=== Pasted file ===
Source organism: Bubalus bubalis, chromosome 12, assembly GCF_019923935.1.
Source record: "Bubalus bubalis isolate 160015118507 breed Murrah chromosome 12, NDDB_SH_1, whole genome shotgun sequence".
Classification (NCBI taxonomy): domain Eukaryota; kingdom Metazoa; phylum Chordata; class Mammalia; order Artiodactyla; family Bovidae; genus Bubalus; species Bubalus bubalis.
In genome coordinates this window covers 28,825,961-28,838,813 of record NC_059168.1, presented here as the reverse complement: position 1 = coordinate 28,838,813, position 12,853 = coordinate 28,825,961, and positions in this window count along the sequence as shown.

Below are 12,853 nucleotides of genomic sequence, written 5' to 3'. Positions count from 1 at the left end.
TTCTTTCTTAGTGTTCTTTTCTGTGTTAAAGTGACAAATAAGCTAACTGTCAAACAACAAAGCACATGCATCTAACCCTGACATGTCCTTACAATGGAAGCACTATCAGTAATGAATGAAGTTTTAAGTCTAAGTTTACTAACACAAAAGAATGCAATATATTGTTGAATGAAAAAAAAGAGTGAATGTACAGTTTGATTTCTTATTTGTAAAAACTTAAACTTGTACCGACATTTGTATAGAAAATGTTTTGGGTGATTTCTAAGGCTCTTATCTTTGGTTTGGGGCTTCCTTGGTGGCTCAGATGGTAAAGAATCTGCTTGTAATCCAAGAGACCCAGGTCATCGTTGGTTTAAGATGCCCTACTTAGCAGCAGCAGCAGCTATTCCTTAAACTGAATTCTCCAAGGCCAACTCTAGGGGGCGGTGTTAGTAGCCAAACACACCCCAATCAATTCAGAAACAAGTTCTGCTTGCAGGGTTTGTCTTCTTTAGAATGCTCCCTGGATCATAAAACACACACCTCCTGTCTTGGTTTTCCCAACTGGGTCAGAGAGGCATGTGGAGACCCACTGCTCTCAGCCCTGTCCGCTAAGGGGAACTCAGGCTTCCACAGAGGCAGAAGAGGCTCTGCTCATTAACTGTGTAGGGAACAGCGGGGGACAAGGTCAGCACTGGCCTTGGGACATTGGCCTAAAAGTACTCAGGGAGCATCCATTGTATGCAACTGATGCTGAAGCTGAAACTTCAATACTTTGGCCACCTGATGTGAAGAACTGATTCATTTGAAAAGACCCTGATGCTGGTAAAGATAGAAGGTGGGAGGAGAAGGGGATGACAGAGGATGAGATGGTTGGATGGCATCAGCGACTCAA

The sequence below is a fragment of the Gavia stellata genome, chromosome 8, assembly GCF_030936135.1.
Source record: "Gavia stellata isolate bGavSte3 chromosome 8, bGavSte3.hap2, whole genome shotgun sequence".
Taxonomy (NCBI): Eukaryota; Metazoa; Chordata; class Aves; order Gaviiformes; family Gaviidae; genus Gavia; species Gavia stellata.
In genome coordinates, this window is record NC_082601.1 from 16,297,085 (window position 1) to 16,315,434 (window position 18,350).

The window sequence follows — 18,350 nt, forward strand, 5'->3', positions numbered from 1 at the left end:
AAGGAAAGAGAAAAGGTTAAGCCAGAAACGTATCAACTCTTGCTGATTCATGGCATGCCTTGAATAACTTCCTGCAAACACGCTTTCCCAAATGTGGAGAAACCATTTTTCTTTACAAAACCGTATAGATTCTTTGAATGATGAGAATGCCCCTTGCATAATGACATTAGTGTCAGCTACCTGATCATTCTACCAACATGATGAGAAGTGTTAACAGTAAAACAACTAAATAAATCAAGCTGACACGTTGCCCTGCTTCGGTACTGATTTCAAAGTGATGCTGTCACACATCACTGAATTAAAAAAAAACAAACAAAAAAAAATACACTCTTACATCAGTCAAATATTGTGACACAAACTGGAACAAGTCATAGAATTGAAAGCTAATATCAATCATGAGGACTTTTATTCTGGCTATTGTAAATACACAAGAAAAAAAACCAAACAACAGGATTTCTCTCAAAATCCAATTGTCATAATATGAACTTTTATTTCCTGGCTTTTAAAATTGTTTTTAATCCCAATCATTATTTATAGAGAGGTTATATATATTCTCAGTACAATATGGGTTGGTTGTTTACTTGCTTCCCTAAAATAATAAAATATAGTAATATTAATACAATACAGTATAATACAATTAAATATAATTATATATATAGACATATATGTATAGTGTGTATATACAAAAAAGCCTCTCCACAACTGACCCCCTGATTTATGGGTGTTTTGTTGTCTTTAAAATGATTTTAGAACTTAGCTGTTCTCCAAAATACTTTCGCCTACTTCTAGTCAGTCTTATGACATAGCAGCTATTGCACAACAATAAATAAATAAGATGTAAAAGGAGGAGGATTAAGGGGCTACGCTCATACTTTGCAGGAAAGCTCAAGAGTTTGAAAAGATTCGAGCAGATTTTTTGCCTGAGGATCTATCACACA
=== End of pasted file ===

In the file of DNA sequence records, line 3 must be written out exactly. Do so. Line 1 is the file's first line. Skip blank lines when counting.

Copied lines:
Classification (NCBI taxonomy): domain Eukaryota; kingdom Metazoa; phylum Chordata; class Mammalia; order Artiodactyla; family Bovidae; genus Bubalus; species Bubalus bubalis.